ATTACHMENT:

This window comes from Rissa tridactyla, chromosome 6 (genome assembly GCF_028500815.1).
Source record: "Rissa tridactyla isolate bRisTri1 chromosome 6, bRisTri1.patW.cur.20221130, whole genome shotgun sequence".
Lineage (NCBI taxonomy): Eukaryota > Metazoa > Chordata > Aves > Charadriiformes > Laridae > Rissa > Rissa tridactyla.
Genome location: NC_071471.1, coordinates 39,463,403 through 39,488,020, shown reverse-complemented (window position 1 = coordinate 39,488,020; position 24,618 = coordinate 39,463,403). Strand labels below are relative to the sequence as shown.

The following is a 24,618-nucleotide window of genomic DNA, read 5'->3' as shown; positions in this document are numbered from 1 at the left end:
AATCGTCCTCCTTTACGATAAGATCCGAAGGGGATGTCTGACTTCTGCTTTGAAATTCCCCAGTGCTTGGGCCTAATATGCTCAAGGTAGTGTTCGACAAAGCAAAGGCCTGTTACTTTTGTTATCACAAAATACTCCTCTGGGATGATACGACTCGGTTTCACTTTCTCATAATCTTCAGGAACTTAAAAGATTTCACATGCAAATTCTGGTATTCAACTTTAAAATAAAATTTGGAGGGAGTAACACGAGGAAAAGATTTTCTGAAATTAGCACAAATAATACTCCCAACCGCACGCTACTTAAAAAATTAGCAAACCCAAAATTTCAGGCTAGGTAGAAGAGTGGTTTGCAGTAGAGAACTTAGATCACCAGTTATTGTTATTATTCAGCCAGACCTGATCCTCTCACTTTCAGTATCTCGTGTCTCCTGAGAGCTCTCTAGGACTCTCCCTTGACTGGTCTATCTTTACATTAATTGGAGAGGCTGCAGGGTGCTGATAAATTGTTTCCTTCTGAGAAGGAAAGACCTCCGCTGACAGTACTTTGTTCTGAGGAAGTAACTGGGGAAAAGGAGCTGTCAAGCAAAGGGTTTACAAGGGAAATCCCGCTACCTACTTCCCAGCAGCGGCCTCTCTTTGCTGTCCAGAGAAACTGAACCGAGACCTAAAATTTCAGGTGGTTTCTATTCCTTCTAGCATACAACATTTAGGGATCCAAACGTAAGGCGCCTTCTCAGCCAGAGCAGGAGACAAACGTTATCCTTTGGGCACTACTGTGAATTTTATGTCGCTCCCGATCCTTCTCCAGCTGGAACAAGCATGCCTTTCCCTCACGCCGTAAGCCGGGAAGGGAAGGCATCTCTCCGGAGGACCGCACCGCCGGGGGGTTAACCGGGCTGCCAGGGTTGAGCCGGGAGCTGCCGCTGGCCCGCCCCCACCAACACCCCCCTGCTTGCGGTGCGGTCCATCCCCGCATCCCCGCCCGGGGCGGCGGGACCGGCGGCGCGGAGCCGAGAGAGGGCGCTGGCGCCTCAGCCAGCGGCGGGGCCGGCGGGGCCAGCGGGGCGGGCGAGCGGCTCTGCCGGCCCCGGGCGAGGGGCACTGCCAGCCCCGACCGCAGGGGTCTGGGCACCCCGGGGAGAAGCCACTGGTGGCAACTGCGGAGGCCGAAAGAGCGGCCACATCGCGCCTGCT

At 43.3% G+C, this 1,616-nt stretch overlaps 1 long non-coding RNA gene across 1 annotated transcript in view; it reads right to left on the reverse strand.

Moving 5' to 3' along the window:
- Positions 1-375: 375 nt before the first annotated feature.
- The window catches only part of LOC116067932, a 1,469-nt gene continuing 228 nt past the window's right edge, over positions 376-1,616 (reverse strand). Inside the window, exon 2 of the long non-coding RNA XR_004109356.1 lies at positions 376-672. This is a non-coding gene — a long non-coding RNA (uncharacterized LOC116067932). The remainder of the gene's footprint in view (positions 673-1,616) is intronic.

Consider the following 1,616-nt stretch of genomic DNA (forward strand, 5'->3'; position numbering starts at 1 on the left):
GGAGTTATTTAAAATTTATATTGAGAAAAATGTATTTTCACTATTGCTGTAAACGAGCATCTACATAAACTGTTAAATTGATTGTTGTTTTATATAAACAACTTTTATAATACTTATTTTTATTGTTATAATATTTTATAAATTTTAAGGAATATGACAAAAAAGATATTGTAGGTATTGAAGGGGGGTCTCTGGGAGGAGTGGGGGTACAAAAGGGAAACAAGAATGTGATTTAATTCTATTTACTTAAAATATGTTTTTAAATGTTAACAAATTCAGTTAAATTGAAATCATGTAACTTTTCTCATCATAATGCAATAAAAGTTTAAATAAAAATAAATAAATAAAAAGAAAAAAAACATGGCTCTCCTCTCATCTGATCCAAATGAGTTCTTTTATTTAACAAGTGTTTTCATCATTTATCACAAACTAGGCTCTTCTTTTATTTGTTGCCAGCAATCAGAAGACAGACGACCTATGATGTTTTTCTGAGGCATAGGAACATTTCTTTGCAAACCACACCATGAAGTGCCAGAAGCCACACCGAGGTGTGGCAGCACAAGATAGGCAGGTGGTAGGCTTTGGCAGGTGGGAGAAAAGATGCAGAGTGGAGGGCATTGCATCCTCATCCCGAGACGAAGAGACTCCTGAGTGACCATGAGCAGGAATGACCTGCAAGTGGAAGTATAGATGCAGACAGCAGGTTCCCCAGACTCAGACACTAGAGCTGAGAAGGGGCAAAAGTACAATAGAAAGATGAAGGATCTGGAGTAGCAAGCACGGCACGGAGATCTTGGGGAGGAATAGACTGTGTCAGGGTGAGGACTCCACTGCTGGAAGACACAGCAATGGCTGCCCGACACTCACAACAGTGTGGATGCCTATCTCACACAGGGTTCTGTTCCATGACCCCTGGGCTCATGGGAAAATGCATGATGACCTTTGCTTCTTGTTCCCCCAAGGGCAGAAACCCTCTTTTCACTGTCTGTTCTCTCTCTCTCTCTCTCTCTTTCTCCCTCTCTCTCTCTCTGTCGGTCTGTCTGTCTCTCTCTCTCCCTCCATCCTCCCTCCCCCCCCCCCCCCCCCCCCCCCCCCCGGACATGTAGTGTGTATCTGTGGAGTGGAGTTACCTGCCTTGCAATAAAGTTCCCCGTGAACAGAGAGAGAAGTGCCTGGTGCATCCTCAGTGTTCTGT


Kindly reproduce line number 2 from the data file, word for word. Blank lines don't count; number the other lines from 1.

Source record: "Rissa tridactyla isolate bRisTri1 chromosome 6, bRisTri1.patW.cur.20221130, whole genome shotgun sequence".